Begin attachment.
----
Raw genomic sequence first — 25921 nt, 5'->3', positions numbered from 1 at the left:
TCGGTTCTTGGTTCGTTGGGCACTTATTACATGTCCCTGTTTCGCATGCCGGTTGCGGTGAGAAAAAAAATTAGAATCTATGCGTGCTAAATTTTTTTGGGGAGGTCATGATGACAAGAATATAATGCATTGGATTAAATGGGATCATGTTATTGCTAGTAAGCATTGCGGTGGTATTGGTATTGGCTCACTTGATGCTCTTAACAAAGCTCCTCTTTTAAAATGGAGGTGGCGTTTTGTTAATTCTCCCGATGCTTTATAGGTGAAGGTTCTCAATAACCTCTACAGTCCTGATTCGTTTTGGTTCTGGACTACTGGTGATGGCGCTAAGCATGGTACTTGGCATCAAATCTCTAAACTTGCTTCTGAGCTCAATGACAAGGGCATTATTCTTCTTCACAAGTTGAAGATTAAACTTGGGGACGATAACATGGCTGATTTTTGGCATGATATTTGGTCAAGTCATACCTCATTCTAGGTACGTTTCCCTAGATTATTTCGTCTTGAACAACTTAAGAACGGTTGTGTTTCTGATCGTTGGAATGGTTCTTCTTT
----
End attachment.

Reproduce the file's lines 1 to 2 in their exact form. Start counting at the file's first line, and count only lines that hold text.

Raw genomic sequence first — 25921 nt, 5'->3', positions numbered from 1 at the left:
TCGGTTCTTGGTTCGTTGGGCACTTATTACATGTCCCTGTTTCGCATGCCGGTTGCGGTGAGAAAAAAAATTAGAATCTATGCGTGCTAAATTTTTTTGGGGAGGTCATGATGACAAGAATATAATGCATTGGATTAAATGGGATCATGTTATTGCTAGTAAGCATTGCGGTGGTATTGGTATTGGCTCACTTGATGCTCTTAACAAAGCTCCTCTTTTAAAATGGAGGTGGCGTTTTGTTAATTCTCCCGATGCTTTATAGGTGAAGGTTCTCAATAACCTCTACAGTCCTGATTCGTTTTGGTTCTGGACTACTGGTGATGGCGCTAAGCATGGTACTTGGCATCAAATCTCTAAACTTGCTTCTGAGCTCAATGACAAGGGCATTATTCTTCTTCACAAGTTGAAGATTAAACTTGGGGACGATAACATGGCTGATTTTTGGCATGATATTTGGTCAAGTCATACCTCATTCTAGGTACGTTTCCCTAGATTATTTCGTCTTGAACAACTTAAGAACGGTTGTGTTTCTGATCGTTGGAATGGTTCTTCTTT